Hunger strike rally in Derrylin - Palestinian official says peace process could be model for Gaza
A Palestinian official has told thousands of republicans at a controversial hunger strike commemoration that Northern Ireland's peace process could provide a model for how to end the conflict in Gaza.
Unionists and victims' groups had criticised the event as offensive to those who had suffered at the hands of the IRA and a glorification of terrorism.
Six members of the security forces were killed in the Fermanagh border village of Derrylin by the IRA during the Troubles.
Yesterday, 27 republican bands and their supporters held placards and banners of the hunger strikers as they marched through the small village where they were joined by Sinn Fein president Gerry Adams and Deputy First Minister Martin McGuinness.
Ahmad Abdelrazek, the Palestinian Ambassador to Ireland, paid tribute to the 10 republicans who died during the 1981 hunger strikes in the Maze Prison while demanding to be treated as political prisoners, rather than criminals. He also met with a number of families of hunger strikers before the march and said he was proud to be a part of the commemoration.
"We came here to express our solidarity with the families of the 10 who died from the hunger strike and to inform people about what is going on in Gaza," he said.
"I think we have to realise that the hunger strike was a peaceful way of protesting and we always accuse the other of terrorism but at the end we have to understand the only way to get peace is to negotiate with the other party.
"We have to learn that after many years of struggle in Northern Ireland they have the Good Friday Agreement. So it's a good lesson for us and it's a possibility of how we could achieve a peaceful solution to end occupation in Palestine.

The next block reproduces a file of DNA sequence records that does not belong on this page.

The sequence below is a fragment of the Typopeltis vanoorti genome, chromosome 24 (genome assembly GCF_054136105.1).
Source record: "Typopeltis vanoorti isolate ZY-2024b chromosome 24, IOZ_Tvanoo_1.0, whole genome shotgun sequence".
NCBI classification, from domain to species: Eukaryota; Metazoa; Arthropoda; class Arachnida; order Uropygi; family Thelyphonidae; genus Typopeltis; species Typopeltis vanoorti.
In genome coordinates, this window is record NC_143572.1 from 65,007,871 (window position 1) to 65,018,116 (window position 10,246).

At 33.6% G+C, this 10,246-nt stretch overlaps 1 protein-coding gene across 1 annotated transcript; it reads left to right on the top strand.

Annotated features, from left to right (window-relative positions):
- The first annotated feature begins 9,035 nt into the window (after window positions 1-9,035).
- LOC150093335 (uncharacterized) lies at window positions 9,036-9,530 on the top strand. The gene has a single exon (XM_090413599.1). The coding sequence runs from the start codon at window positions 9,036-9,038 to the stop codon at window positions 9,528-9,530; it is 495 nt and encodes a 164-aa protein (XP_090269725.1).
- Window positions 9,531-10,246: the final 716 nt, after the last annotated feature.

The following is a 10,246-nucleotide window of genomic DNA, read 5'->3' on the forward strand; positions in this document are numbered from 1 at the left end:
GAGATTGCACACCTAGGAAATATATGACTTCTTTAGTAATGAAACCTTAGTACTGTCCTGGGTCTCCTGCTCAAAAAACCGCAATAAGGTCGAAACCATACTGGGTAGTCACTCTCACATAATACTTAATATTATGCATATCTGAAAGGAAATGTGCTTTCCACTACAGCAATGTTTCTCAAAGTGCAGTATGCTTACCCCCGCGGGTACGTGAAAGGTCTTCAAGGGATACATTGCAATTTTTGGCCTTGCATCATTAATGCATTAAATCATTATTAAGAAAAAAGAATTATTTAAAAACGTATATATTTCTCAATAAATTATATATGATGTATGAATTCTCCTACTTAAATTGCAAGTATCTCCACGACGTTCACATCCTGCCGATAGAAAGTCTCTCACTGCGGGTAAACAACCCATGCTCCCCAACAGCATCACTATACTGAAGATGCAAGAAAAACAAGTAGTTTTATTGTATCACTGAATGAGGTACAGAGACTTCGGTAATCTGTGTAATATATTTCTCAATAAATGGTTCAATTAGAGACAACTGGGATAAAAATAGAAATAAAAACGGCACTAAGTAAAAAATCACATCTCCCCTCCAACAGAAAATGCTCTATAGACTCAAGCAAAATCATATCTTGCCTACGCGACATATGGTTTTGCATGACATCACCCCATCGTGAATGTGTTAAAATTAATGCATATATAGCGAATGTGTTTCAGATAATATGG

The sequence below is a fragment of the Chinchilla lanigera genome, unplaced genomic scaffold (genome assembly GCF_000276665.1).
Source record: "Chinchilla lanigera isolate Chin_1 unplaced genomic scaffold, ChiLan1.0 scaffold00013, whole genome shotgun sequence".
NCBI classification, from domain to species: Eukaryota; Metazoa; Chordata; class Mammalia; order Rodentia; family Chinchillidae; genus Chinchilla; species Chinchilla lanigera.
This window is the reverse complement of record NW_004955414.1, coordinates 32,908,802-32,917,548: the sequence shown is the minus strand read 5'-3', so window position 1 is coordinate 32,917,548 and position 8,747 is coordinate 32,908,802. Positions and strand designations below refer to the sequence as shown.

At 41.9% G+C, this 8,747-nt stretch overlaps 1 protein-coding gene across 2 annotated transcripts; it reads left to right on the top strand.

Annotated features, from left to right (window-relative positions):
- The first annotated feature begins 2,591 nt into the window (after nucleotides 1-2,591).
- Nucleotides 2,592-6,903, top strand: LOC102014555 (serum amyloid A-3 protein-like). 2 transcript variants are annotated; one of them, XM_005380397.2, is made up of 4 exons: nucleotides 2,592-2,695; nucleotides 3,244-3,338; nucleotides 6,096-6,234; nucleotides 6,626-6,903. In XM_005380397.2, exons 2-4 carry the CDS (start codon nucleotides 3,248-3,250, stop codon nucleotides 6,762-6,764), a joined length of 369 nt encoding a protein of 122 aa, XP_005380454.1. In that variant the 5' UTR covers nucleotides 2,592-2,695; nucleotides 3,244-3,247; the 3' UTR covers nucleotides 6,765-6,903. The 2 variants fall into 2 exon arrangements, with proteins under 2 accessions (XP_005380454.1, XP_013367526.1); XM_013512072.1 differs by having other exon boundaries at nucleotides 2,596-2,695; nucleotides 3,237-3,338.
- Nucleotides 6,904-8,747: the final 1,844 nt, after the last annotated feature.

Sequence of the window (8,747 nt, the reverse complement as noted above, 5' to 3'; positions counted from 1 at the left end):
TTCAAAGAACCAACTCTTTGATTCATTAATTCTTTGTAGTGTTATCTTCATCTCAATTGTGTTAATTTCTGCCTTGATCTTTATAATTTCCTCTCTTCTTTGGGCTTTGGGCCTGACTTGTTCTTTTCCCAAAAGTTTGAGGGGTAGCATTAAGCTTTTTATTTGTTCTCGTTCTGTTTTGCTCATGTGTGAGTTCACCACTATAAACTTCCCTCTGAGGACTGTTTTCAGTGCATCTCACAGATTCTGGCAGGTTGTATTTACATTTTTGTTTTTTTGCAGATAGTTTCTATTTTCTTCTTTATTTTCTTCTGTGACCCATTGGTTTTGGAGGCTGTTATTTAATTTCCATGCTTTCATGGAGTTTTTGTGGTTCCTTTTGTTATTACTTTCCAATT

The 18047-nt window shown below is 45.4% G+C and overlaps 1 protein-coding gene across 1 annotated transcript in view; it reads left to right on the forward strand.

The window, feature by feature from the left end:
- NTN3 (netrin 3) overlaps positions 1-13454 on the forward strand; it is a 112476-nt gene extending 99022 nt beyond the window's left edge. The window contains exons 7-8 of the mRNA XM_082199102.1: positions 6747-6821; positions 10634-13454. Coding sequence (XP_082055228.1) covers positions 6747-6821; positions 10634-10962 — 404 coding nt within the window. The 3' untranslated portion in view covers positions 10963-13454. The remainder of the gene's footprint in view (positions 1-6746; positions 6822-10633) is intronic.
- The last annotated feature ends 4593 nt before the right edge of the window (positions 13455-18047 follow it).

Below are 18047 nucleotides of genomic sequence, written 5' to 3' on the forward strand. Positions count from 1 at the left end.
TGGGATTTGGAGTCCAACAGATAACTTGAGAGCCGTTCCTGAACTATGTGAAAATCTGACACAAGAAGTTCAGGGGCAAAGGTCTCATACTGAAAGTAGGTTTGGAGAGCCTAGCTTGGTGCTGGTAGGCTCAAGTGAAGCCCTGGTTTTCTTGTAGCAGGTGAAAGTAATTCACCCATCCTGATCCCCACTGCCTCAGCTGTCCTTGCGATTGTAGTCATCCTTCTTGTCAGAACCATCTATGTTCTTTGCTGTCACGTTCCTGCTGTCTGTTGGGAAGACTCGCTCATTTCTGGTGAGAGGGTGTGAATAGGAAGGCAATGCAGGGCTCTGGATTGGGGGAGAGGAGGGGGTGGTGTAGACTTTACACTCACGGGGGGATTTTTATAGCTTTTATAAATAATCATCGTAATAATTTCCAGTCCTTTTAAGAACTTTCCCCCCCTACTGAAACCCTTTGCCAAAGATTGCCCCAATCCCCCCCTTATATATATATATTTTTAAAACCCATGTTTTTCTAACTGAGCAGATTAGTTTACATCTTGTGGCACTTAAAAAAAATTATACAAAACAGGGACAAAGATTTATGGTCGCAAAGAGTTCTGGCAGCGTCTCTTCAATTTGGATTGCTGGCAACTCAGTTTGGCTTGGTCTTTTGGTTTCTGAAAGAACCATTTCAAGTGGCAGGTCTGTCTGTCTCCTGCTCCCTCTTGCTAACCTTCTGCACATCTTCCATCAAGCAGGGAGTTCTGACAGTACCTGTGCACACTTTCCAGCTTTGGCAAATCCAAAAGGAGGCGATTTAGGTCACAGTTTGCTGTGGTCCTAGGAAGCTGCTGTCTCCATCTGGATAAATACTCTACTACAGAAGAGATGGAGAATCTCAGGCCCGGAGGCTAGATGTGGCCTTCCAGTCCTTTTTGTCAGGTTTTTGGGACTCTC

"This is a kind of communication between people that has worked all over the world."
Despite earlier tensions, there were no protests at the parade. However, it attracted criticism from South East Fermanagh Foundation (SEFF) victims' group, who said the event had re-traumatised victims' families.
SEFF spokesman Kenny Donaldson said: "We represent families whose loves ones were murdered in the Derrylin area and are buried within the grounds of Derrylin Church of Ireland. Grief stricken and re-traumatised families decided today that the IRA, its political voice, and others involved in the march would not further erode their dignity.
"The glorification of terrorism is a toxic disease which is endemic within our society."
Fermanagh and South Tyrone's Sinn Fein MP Michelle Gildernew, who gave the keynote speech, said republicans acknowledged the ongoing pain of those "saddened, offended or angered" by the event, adding "that was never our intention".
But she accused First Minister Peter Robinson – who described the march as obnoxious and intimidating – and other unionist leaders of seeking to "sectarianise" it.
"As unionism has created an axis to oppose the Good Friday Agreement, those who support it, including the governments, need to build a pro-Agreement axis," she said.
Gerry Adams described the event as a celebration.
"I accept entirely the right of anybody to give their opinions and in particular those families who have been bereaved or had loved ones hurt by the IRA. That's fair enough, and we have to be mindful and compassionate about all of that," he said.
"What I don't accept are the criticisms by the unionist politicians – not for a second.
"I think it was staged and we need, in this new era, to be mindful that everybody has the right to honour their dead."
Palestinian flags were waved by many participants during the rally which Ms Gildernew said sent a strong message that "Irish people reject the aggression of Israel".